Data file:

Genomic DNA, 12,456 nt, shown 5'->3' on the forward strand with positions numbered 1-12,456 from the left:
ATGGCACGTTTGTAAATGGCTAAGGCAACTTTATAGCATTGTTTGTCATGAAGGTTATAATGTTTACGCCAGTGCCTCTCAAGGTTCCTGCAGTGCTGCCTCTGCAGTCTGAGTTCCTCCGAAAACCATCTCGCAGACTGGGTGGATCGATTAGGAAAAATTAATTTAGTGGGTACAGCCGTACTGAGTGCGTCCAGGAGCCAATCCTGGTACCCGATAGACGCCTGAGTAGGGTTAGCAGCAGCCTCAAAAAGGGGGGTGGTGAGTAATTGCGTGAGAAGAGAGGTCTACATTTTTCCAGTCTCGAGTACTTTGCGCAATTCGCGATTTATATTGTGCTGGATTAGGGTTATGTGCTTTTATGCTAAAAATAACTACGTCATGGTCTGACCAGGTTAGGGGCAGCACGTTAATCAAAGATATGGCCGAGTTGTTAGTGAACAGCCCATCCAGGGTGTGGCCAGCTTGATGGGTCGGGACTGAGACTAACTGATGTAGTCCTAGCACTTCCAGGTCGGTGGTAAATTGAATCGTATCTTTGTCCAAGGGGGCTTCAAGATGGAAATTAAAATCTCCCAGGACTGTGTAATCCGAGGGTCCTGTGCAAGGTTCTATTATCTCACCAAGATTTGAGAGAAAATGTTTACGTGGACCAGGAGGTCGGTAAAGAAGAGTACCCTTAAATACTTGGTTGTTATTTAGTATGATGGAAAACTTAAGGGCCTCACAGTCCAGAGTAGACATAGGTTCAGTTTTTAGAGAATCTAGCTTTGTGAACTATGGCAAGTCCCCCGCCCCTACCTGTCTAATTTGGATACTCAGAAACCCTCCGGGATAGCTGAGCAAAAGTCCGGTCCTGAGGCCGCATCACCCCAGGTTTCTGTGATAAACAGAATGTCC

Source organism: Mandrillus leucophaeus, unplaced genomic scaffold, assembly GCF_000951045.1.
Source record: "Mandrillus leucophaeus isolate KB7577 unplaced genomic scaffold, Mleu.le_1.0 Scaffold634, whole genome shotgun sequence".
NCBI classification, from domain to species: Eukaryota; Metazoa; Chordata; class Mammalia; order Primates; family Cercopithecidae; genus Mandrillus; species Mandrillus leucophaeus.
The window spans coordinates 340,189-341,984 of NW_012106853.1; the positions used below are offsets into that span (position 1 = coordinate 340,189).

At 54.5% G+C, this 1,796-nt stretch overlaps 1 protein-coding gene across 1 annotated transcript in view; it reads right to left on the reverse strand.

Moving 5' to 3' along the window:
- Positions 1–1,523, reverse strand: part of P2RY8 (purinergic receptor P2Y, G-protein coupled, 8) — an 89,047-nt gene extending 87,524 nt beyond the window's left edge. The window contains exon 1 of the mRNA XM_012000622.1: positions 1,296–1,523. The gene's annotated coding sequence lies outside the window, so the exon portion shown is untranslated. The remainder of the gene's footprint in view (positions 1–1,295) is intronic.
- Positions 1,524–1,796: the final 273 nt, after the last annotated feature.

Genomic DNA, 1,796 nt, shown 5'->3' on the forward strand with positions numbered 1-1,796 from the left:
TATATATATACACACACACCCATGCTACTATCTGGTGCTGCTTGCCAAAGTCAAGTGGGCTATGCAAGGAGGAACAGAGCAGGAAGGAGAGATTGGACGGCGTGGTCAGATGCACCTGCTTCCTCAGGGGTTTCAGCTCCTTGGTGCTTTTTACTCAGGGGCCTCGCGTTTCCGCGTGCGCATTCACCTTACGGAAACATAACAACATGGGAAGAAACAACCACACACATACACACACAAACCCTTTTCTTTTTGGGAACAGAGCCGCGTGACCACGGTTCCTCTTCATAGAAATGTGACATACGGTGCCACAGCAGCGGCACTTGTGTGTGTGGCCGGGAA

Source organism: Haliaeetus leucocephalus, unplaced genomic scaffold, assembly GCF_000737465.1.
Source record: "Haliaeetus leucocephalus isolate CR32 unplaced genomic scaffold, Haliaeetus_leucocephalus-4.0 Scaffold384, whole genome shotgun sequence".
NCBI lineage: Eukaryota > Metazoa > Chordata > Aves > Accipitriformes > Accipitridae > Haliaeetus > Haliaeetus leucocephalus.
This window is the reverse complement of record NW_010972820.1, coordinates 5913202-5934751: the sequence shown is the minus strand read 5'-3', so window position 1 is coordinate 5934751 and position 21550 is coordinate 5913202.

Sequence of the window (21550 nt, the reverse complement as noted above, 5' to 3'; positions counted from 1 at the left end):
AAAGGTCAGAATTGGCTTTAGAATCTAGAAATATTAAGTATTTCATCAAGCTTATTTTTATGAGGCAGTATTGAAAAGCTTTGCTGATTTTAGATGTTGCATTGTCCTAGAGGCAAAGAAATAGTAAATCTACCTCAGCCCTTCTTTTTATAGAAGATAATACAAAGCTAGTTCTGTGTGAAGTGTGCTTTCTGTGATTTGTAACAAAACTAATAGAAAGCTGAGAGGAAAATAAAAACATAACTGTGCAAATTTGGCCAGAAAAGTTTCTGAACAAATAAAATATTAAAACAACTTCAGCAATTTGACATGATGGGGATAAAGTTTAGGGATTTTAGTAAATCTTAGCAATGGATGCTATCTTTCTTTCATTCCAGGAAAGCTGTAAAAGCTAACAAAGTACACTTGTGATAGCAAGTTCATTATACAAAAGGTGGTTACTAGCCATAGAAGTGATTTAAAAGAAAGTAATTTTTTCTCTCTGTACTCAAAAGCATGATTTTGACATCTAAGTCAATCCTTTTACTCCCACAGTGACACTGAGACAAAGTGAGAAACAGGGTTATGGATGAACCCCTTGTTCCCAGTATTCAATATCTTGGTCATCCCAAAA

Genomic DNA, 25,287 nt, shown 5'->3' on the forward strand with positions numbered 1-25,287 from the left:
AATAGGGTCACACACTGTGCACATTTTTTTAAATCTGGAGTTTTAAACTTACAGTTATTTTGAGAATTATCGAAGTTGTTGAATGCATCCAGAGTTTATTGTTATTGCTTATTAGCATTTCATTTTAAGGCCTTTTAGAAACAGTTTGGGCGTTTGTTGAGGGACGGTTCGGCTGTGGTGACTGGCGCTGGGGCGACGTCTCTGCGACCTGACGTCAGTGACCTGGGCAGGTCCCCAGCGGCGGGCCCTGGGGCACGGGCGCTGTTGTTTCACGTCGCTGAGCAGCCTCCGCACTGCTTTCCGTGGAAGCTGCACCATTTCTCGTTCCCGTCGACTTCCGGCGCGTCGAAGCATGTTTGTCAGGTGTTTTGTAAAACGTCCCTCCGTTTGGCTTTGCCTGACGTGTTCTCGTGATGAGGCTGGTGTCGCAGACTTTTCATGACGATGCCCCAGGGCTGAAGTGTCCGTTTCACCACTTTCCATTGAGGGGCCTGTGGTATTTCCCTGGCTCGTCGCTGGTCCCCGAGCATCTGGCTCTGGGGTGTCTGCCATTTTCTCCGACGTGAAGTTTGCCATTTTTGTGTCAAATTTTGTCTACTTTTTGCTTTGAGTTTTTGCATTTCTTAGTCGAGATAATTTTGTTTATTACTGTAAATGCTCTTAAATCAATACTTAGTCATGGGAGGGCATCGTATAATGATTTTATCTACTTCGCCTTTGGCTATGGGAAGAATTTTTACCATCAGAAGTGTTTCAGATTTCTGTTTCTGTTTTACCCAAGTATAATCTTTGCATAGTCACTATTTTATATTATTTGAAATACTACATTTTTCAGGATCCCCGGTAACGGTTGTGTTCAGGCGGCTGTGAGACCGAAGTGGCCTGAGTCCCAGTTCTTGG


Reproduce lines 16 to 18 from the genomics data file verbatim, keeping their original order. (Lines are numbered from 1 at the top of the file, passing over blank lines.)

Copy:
This window is the reverse complement of record NW_010972820.1, coordinates 5913202-5934751: the sequence shown is the minus strand read 5'-3', so window position 1 is coordinate 5934751 and position 21550 is coordinate 5913202.

Sequence of the window (21550 nt, the reverse complement as noted above, 5' to 3'; positions counted from 1 at the left end):
AAAGGTCAGAATTGGCTTTAGAATCTAGAAATATTAAGTATTTCATCAAGCTTATTTTTATGAGGCAGTATTGAAAAGCTTTGCTGATTTTAGATGTTGCATTGTCCTAGAGGCAAAGAAATAGTAAATCTACCTCAGCCCTTCTTTTTATAGAAGATAATACAAAGCTAGTTCTGTGTGAAGTGTGCTTTCTGTGATTTGTAACAAAACTAATAGAAAGCTGAGAGGAAAATAAAAACATAACTGTGCAAATTTGGCCAGAAAAGTTTCTGAACAAATAAAATATTAAAACAACTTCAGCAATTTGACATGATGGGGATAAAGTTTAGGGATTTTAGTAAATCTTAGCAATGGATGCTATCTTTCTTTCATTCCAGGAAAGCTGTAAAAGCTAACAAAGTACACTTGTGATAGCAAGTTCATTATACAAAAGGTGGTTACTAGCCATAGAAGTGATTTAAAAGAAAGTAATTTTTTCTCTCTGTACTCAAAAGCATGATTTTGACATCTAAGTCAATCCTTTTACTCCCACAGTGACACTGAGACAAAGTGAGAAACAGGGTTATGGATGAACCCCTTGTTCCCAGTATTCAATATCTTGGTCATCCCAAAA